Why getting outdoors with family this Easter is an eggsellent idea

It’s nearly the end of the week and you’re feeling pretty scrambled. Happily, though, it’s Easter weekend and there’s plenty of eggs-ellent fun to be had near you!

Across the country over 240 National Trust places are hosting exciting Cadbury Easter Egg Trails and other activities like egg and spoon races that promise to be great fun for all the family. Or, if you’re feeling more adventurous, you could join another kind of treasure hunt and try your hand at geocaching 

All these activities are great fun to do as a family; finding treasure, whether that’s a Cadbury Egghead or a prized ‘geocache’, is just as enjoyable for adults as it is for children.  Easter is a time for family and – importantly – a time for families to get outdoors together. Playing outdoors together is healthy, fun and cheap. Some research suggests it’s also what makes children happiest. In 2011 a UNICEF report looking at child wellbeing in the UK, Spain and Sweden found that what made children happy wasn’t having the latest toy or wearing the coolest branded trainers, but spending time with their families – and, in particular, spending time with their families outdoors.


An easter egg hunt at Kedleston Hall, Derbyshire.
©National Trust Images/Robert Morris

Getting into the outdoors and engaging with nature, whether that’s through an Easter egg hunt at a local park or a geocaching adventure at a national park, doesn’t just make kids happy – it has plenty of other benefits too. It has been shown to reduce recovery times for post-operative hospital patients, improve self-confidence and reduce depression, bring communities together, and improve physical health.

But too few children have free and easy access to this simple resource: the outdoors. Increasingly, we’re seeing children – and adults – becoming disconnected from nature and the outdoors. Last year’s Reconnecting Children with Nature report, which summarised the findings of the National Trust’s Natural Childhood inquiry, set out some of the barriers to children getting outdoors. They include a lack of quality, local green space, the rise of indoor entertainment, socio-economic and cultural factors and a risk averse society that places too little value on the health and educational benefits of nature.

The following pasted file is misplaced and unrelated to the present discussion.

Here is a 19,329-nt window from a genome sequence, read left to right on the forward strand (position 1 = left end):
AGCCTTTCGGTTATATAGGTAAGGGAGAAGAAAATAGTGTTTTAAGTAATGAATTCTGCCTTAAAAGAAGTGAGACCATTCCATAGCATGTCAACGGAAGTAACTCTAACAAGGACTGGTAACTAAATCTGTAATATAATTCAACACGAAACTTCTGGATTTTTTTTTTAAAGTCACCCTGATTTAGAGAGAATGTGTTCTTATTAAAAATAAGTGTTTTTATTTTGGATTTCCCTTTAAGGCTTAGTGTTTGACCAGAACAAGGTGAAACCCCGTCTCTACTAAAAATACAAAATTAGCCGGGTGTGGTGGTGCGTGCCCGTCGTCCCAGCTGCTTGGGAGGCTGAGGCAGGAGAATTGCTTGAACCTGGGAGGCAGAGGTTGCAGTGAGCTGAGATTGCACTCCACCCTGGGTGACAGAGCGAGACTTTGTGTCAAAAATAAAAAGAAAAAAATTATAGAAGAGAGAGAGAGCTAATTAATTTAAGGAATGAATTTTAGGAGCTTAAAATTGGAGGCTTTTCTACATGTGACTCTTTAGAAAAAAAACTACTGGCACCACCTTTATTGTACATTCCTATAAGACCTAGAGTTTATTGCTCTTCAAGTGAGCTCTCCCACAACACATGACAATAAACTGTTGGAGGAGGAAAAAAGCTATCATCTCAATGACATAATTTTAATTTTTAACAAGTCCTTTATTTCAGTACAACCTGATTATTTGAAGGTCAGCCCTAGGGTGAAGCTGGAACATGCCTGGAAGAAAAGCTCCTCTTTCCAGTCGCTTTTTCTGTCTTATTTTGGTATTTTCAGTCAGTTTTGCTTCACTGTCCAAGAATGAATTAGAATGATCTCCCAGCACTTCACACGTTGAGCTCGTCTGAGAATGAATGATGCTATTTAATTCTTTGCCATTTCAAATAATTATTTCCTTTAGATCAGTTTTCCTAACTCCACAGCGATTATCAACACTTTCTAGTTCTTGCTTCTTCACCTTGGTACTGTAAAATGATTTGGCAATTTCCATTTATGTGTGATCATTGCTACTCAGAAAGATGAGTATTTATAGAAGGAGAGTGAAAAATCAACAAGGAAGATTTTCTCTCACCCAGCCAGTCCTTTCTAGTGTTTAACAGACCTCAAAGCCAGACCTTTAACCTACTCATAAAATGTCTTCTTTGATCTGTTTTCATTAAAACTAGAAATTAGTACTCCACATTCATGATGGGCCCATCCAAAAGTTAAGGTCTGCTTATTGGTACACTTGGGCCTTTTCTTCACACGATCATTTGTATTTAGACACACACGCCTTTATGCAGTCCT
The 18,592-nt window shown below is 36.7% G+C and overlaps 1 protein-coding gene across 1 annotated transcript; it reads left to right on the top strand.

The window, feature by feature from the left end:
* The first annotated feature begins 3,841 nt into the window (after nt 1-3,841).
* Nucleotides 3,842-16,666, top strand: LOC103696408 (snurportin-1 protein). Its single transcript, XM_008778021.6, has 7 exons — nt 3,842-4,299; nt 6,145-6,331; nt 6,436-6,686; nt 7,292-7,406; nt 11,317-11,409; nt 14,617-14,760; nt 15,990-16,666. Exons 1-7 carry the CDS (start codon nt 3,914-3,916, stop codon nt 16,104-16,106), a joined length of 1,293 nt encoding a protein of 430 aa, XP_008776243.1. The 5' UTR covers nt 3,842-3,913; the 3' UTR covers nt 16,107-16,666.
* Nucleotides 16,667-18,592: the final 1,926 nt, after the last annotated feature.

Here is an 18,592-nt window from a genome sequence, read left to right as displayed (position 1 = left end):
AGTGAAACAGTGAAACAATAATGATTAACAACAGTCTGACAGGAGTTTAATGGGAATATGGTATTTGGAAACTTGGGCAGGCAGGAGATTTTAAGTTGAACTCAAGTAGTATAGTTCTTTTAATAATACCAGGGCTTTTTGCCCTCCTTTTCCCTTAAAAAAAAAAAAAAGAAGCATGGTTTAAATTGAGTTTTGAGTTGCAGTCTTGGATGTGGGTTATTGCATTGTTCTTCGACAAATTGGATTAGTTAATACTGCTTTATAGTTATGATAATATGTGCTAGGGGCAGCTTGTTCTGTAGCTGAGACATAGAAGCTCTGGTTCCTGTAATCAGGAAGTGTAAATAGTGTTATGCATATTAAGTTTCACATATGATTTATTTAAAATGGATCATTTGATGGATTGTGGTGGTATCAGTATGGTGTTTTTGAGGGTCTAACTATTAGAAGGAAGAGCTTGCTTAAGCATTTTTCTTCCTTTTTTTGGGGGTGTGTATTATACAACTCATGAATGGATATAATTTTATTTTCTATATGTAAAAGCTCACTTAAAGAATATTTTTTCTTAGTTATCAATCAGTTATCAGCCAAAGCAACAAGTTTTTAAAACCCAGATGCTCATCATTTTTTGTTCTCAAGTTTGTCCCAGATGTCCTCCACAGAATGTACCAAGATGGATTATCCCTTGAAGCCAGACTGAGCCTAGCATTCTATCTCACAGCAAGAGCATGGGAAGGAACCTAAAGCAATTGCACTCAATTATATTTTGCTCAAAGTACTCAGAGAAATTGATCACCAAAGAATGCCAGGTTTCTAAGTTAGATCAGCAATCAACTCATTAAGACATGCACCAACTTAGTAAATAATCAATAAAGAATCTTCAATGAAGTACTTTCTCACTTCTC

Those benefits are considerable. Recent posts on our Outdoor Nation blog have described how playing outdoors can give children the experience and knowledge to face the world as adults. David Bond, whose documentary film Project Wild Thing will use marketing techniques to ‘sell’ the outdoors to children, has written about how his family are happier and fight less when they spend time together outside.

Having fun together in the outdoors makes for happy, healthy children. So this weekend take part in a Cadbury Easter Egg trail at one of our beautiful outdoor places or create your own at home. And if you’re looking for even more fun to have outdoors as a family take a quick look at the 50 things to do before you’re 11¾ website for some great activities that you can do anywhere!

So have yourselves an ‘eggstra special’ Easter! (Oh dear, with all this yolking around I’ve really cracked myself up…)


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